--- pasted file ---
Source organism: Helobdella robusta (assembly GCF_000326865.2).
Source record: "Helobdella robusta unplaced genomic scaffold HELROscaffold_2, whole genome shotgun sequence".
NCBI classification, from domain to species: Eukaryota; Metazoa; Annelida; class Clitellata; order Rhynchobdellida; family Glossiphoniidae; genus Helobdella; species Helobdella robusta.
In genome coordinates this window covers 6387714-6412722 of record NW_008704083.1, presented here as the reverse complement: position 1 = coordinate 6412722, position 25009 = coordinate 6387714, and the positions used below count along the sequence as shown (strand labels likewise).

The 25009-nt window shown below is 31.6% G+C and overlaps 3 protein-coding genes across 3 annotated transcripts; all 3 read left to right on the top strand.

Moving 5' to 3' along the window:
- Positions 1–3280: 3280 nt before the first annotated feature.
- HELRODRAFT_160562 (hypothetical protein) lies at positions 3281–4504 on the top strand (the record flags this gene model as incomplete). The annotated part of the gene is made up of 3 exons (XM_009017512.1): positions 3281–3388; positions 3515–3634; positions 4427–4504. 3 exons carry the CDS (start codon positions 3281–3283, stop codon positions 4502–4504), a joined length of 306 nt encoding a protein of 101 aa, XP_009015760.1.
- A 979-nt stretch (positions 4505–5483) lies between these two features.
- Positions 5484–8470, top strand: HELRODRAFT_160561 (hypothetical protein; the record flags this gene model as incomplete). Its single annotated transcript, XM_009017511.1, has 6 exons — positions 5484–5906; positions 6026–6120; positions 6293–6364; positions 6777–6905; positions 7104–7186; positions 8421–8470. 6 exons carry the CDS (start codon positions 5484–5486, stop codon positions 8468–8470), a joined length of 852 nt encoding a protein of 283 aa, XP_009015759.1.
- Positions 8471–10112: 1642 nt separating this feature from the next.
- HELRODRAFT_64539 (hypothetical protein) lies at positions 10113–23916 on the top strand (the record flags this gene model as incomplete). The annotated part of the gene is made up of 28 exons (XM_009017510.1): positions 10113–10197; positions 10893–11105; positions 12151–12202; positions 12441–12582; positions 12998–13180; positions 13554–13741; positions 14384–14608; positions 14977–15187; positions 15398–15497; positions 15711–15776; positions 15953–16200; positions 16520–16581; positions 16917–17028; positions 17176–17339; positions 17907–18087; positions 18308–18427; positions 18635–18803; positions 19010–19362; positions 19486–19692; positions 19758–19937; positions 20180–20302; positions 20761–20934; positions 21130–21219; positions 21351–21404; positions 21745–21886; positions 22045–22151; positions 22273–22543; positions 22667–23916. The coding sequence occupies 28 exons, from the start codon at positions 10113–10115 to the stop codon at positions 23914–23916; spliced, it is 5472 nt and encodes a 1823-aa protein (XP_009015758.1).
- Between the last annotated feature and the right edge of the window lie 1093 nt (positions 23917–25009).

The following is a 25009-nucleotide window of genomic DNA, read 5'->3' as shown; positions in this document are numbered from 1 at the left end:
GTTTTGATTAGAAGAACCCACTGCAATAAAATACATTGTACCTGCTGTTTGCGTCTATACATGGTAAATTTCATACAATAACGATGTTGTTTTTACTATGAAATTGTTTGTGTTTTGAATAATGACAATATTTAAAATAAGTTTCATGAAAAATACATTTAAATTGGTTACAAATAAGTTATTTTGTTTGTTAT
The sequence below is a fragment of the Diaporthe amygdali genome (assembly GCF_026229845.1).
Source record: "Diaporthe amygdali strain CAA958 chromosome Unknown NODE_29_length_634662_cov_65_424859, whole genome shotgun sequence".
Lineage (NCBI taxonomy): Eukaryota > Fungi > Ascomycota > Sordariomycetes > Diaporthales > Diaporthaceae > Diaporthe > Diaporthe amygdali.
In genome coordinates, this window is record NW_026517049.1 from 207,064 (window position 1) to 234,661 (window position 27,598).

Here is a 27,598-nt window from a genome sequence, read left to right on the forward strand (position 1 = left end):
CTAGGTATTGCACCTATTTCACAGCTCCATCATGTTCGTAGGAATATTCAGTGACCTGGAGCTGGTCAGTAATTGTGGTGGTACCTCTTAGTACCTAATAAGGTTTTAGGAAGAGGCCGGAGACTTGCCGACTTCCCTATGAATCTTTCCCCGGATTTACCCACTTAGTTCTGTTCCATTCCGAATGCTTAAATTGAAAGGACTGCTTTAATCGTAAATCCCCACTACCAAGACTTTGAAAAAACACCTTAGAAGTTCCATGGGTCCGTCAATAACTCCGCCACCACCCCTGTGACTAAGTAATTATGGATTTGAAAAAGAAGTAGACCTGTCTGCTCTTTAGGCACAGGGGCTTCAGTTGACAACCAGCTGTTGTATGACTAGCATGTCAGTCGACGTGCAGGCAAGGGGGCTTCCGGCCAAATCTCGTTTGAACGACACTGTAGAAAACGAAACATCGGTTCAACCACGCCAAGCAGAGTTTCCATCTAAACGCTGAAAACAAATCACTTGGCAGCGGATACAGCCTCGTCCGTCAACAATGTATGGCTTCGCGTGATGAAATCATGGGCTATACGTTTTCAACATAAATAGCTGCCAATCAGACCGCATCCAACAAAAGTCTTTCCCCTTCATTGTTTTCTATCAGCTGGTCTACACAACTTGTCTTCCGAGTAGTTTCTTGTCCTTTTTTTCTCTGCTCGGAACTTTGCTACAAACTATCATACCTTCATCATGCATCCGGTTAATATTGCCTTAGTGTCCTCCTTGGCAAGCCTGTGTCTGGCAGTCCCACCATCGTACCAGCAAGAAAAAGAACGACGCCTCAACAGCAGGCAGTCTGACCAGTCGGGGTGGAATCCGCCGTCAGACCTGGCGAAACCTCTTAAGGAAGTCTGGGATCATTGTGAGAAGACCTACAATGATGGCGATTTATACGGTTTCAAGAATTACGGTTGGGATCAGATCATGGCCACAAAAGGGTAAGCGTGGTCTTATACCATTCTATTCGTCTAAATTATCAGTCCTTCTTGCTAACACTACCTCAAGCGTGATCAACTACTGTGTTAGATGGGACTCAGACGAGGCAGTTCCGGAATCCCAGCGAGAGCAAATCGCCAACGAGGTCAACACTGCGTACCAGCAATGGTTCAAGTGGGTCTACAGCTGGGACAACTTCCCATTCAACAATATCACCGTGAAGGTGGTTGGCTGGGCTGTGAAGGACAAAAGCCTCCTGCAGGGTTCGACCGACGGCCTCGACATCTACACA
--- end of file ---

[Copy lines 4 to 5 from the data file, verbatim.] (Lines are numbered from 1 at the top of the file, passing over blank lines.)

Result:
In genome coordinates this window covers 6387714-6412722 of record NW_008704083.1, presented here as the reverse complement: position 1 = coordinate 6412722, position 25009 = coordinate 6387714, and the positions used below count along the sequence as shown (strand labels likewise).

The 25009-nt window shown below is 31.6% G+C and overlaps 3 protein-coding genes across 3 annotated transcripts; all 3 read left to right on the top strand.